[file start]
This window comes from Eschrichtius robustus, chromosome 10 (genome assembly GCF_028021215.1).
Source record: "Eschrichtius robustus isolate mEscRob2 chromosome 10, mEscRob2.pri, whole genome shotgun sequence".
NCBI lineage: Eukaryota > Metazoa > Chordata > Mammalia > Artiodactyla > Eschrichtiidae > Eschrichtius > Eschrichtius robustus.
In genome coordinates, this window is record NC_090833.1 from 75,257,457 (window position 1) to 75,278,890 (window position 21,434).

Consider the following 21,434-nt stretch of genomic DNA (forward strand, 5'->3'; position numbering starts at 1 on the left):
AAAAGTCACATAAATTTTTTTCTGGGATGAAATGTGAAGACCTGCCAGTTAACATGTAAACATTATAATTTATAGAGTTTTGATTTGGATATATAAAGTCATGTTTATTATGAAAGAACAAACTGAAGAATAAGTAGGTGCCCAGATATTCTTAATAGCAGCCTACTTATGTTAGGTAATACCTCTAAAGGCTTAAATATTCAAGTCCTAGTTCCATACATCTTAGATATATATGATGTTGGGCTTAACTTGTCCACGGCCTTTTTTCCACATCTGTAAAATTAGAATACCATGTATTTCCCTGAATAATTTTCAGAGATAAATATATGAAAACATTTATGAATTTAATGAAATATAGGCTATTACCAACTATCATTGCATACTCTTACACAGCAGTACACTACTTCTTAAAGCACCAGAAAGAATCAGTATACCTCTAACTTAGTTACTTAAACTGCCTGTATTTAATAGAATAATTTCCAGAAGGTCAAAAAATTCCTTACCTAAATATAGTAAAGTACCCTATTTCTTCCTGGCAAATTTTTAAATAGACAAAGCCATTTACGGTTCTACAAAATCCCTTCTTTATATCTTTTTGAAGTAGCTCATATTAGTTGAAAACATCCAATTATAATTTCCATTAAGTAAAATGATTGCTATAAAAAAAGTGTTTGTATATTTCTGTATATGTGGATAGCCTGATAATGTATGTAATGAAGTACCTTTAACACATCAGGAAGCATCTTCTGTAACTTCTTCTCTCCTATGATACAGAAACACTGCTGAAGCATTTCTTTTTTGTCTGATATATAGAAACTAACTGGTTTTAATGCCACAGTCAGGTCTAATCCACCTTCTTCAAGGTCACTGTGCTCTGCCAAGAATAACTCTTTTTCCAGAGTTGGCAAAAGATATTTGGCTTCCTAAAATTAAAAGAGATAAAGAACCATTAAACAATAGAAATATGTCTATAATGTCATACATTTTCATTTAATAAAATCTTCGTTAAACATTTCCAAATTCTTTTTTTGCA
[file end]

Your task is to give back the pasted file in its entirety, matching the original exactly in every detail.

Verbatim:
This window comes from Eschrichtius robustus, chromosome 10 (genome assembly GCF_028021215.1).
Source record: "Eschrichtius robustus isolate mEscRob2 chromosome 10, mEscRob2.pri, whole genome shotgun sequence".
NCBI lineage: Eukaryota > Metazoa > Chordata > Mammalia > Artiodactyla > Eschrichtiidae > Eschrichtius > Eschrichtius robustus.
In genome coordinates, this window is record NC_090833.1 from 75,257,457 (window position 1) to 75,278,890 (window position 21,434).

Consider the following 21,434-nt stretch of genomic DNA (forward strand, 5'->3'; position numbering starts at 1 on the left):
AAAAGTCACATAAATTTTTTTCTGGGATGAAATGTGAAGACCTGCCAGTTAACATGTAAACATTATAATTTATAGAGTTTTGATTTGGATATATAAAGTCATGTTTATTATGAAAGAACAAACTGAAGAATAAGTAGGTGCCCAGATATTCTTAATAGCAGCCTACTTATGTTAGGTAATACCTCTAAAGGCTTAAATATTCAAGTCCTAGTTCCATACATCTTAGATATATATGATGTTGGGCTTAACTTGTCCACGGCCTTTTTTCCACATCTGTAAAATTAGAATACCATGTATTTCCCTGAATAATTTTCAGAGATAAATATATGAAAACATTTATGAATTTAATGAAATATAGGCTATTACCAACTATCATTGCATACTCTTACACAGCAGTACACTACTTCTTAAAGCACCAGAAAGAATCAGTATACCTCTAACTTAGTTACTTAAACTGCCTGTATTTAATAGAATAATTTCCAGAAGGTCAAAAAATTCCTTACCTAAATATAGTAAAGTACCCTATTTCTTCCTGGCAAATTTTTAAATAGACAAAGCCATTTACGGTTCTACAAAATCCCTTCTTTATATCTTTTTGAAGTAGCTCATATTAGTTGAAAACATCCAATTATAATTTCCATTAAGTAAAATGATTGCTATAAAAAAAGTGTTTGTATATTTCTGTATATGTGGATAGCCTGATAATGTATGTAATGAAGTACCTTTAACACATCAGGAAGCATCTTCTGTAACTTCTTCTCTCCTATGATACAGAAACACTGCTGAAGCATTTCTTTTTTGTCTGATATATAGAAACTAACTGGTTTTAATGCCACAGTCAGGTCTAATCCACCTTCTTCAAGGTCACTGTGCTCTGCCAAGAATAACTCTTTTTCCAGAGTTGGCAAAAGATATTTGGCTTCCTAAAATTAAAAGAGATAAAGAACCATTAAACAATAGAAATATGTCTATAATGTCATACATTTTCATTTAATAAAATCTTCGTTAAACATTTCCAAATTCTTTTTTTGCA